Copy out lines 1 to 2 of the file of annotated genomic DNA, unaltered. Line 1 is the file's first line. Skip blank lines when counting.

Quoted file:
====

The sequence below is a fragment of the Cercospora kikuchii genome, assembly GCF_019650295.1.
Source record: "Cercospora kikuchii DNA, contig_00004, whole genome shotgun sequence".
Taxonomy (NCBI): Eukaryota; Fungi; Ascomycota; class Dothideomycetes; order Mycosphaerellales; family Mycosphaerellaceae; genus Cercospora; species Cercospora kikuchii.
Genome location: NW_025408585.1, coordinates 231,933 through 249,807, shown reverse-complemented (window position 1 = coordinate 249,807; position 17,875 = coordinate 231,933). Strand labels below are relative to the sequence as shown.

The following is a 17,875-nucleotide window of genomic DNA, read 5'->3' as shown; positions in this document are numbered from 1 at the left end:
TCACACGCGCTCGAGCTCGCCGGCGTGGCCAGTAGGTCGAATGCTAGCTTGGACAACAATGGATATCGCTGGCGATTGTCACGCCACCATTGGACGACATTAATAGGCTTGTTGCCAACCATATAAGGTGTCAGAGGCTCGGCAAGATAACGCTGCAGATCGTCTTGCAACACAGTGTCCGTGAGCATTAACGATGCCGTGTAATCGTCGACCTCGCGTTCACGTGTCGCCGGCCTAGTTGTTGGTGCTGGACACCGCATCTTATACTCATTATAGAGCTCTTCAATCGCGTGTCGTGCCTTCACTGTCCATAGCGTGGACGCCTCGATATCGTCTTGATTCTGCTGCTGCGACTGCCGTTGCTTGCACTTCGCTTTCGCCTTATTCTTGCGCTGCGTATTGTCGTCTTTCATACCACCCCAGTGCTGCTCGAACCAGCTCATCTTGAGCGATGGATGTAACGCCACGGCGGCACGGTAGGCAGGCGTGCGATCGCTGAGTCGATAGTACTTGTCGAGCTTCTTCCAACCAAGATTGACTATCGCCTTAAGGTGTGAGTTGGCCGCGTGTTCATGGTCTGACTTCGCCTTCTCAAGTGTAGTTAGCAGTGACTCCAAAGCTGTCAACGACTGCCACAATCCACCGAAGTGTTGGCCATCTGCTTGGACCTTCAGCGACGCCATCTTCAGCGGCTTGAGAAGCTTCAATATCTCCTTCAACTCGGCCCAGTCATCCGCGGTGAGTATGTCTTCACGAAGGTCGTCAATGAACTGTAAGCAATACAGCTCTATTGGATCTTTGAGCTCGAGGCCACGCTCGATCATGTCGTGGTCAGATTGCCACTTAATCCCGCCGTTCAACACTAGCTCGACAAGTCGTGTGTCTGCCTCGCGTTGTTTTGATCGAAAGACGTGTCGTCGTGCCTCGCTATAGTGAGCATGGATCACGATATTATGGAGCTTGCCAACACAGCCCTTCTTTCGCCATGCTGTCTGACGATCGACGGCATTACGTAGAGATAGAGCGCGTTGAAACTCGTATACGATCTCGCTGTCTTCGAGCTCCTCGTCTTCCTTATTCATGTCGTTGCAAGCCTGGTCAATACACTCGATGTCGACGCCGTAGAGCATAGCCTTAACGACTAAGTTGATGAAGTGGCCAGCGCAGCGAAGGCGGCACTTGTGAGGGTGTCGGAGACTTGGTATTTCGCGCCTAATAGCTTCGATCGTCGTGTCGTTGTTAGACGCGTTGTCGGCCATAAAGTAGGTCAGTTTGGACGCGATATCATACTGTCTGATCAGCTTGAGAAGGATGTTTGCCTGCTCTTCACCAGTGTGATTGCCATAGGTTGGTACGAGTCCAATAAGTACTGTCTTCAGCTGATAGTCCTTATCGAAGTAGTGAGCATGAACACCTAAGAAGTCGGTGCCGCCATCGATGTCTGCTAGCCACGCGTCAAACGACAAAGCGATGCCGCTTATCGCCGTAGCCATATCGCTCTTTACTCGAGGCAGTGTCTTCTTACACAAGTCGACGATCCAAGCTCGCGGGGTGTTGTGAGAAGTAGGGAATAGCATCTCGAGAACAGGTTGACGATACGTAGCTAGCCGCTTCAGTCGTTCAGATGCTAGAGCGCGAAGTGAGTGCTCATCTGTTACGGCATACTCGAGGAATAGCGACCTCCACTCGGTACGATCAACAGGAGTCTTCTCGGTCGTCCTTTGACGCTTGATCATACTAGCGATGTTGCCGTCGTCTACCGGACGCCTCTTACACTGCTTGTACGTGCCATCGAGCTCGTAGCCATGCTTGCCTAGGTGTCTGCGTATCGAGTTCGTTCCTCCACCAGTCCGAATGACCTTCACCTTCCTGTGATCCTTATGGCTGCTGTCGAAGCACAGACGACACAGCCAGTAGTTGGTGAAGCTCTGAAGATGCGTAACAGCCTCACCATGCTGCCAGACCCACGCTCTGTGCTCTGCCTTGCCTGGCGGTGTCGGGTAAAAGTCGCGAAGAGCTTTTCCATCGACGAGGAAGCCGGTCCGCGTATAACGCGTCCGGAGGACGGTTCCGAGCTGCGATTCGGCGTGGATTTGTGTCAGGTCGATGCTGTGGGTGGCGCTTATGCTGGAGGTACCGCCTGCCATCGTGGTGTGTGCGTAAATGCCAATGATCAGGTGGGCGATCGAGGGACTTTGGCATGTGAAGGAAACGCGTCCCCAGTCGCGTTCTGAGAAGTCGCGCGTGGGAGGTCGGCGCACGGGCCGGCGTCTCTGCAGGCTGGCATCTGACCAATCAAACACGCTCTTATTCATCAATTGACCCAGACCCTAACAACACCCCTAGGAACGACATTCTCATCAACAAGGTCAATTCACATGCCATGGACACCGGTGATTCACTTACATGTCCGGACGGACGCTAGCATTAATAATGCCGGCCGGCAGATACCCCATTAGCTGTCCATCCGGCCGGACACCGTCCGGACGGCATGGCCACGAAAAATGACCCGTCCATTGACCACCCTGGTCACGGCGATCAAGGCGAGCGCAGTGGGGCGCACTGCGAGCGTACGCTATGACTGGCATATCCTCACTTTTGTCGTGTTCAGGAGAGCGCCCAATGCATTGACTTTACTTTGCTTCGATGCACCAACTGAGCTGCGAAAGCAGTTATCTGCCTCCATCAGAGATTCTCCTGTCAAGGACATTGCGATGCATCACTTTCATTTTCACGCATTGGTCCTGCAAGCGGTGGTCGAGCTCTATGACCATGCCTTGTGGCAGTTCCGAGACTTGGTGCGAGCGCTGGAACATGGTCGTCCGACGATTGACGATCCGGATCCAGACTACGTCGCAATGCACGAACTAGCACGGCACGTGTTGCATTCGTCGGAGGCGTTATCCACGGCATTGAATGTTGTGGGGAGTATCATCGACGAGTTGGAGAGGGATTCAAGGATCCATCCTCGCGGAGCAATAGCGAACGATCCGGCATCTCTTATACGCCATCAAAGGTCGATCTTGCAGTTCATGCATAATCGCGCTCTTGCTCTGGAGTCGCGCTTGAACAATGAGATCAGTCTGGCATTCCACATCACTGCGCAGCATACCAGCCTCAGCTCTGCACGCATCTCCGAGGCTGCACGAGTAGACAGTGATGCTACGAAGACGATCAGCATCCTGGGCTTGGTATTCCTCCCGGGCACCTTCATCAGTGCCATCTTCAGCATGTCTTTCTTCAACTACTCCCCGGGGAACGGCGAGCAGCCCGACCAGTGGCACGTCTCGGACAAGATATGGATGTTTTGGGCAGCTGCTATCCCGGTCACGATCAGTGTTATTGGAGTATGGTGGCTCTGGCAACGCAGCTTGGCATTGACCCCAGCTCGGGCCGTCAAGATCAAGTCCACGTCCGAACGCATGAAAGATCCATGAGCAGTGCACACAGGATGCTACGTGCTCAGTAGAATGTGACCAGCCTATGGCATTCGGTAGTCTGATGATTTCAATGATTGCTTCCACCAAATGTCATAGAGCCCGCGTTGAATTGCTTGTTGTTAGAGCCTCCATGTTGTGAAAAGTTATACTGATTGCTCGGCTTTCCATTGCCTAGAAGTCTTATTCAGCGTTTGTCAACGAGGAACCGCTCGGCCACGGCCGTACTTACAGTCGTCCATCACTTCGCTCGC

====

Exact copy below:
The sequence below is a fragment of the Cercospora kikuchii genome, assembly GCF_019650295.1.
Source record: "Cercospora kikuchii DNA, contig_00004, whole genome shotgun sequence".